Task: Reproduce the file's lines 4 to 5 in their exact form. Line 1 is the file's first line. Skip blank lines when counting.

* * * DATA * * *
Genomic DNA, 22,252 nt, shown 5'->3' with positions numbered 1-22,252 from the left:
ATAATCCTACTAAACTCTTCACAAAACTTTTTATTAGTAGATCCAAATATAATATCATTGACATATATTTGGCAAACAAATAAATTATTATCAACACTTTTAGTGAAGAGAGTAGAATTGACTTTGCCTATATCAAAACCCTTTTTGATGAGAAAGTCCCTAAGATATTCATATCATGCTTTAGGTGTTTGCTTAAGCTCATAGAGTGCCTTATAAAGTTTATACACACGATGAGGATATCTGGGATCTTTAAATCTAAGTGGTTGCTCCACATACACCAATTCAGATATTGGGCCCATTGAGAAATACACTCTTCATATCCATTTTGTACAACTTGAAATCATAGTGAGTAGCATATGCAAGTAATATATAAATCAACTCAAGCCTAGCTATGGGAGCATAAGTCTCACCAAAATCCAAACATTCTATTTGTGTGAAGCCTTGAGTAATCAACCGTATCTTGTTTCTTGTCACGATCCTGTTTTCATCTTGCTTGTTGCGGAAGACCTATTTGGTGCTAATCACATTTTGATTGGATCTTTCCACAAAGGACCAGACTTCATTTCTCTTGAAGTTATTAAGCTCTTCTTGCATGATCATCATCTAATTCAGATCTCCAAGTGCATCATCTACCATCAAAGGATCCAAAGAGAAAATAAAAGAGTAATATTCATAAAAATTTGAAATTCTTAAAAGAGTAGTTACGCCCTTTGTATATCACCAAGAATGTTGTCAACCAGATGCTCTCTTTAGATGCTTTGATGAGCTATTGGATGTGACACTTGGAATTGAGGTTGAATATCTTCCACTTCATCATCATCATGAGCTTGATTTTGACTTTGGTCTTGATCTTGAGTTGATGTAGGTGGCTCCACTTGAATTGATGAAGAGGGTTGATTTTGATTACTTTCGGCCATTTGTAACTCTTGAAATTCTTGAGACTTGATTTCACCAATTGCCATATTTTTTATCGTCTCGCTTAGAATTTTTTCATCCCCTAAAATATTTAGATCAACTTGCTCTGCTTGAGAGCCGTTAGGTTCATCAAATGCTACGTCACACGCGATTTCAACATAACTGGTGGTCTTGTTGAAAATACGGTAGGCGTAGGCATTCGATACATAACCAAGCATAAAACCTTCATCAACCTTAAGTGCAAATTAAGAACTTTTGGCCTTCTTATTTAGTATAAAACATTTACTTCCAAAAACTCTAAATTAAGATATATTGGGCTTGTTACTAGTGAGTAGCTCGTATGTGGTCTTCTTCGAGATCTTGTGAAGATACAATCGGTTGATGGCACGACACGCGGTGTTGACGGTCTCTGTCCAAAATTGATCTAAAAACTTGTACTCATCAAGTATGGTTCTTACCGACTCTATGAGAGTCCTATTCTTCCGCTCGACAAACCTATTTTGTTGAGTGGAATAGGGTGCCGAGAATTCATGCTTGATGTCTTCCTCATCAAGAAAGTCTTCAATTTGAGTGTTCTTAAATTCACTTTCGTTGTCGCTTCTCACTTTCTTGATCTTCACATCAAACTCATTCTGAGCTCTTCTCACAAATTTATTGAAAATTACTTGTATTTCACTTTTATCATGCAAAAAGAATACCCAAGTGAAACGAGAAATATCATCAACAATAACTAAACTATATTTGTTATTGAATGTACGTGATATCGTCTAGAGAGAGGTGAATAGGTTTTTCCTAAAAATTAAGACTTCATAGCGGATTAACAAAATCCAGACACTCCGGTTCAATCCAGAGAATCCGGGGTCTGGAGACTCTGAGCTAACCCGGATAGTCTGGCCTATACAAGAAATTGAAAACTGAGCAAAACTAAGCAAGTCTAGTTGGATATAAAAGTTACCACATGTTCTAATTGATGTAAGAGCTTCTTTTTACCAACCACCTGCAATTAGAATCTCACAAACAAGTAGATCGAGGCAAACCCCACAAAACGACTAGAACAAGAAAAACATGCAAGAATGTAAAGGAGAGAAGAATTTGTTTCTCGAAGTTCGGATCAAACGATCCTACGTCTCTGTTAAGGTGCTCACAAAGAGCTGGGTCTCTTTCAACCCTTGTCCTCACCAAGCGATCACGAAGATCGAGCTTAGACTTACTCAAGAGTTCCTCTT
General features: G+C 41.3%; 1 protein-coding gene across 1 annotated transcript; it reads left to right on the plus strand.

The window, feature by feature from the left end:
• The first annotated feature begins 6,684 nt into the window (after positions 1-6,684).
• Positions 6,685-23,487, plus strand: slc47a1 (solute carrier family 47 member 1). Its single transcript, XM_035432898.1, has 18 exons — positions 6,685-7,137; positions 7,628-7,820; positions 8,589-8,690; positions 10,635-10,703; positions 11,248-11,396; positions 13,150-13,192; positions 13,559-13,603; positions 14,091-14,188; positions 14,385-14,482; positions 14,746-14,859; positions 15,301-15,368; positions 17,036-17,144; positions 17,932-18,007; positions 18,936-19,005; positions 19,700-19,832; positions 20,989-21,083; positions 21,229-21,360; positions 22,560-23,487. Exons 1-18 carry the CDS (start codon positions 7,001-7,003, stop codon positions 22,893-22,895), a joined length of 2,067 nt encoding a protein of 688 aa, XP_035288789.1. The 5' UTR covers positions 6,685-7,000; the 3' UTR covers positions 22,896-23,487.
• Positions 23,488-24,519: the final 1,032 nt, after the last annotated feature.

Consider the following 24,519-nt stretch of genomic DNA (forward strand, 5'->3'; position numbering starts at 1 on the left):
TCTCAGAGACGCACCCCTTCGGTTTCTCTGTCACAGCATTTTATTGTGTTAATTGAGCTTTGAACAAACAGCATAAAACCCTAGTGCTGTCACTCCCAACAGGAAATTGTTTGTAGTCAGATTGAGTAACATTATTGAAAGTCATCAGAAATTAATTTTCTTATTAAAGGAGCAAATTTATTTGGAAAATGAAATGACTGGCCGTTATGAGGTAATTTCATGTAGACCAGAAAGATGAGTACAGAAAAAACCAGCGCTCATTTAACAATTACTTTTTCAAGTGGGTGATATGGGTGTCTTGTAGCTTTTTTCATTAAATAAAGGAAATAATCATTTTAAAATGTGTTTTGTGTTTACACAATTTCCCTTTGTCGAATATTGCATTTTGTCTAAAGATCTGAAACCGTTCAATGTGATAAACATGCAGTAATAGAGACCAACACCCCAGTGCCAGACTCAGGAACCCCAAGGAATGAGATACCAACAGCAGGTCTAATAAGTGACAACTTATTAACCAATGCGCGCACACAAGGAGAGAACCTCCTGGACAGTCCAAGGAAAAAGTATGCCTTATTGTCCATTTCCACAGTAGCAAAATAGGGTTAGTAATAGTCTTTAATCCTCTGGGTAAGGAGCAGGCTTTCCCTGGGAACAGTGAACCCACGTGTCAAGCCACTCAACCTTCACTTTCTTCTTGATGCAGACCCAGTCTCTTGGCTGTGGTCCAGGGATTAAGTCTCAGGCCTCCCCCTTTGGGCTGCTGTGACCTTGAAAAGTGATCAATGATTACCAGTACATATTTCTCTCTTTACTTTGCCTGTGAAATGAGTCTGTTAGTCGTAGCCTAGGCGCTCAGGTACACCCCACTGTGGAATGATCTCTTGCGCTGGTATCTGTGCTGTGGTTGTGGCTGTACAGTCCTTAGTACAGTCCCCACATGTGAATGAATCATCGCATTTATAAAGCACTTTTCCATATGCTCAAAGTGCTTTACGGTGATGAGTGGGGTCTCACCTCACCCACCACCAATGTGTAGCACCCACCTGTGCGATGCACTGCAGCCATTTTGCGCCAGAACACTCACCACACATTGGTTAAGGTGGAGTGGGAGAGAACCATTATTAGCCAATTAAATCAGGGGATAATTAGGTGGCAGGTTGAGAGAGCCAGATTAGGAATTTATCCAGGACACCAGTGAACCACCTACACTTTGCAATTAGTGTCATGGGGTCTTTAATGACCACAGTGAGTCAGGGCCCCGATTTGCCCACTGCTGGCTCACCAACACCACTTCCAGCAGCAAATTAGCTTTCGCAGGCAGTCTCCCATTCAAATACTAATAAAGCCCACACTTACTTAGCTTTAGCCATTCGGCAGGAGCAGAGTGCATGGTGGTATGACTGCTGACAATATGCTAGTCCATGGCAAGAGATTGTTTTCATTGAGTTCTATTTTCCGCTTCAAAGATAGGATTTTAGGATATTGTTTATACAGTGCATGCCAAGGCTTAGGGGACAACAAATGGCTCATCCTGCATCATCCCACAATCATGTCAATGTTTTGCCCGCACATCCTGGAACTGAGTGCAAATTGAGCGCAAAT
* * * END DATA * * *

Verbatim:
The window, feature by feature from the left end:
• The first annotated feature begins 6,684 nt into the window (after positions 1-6,684).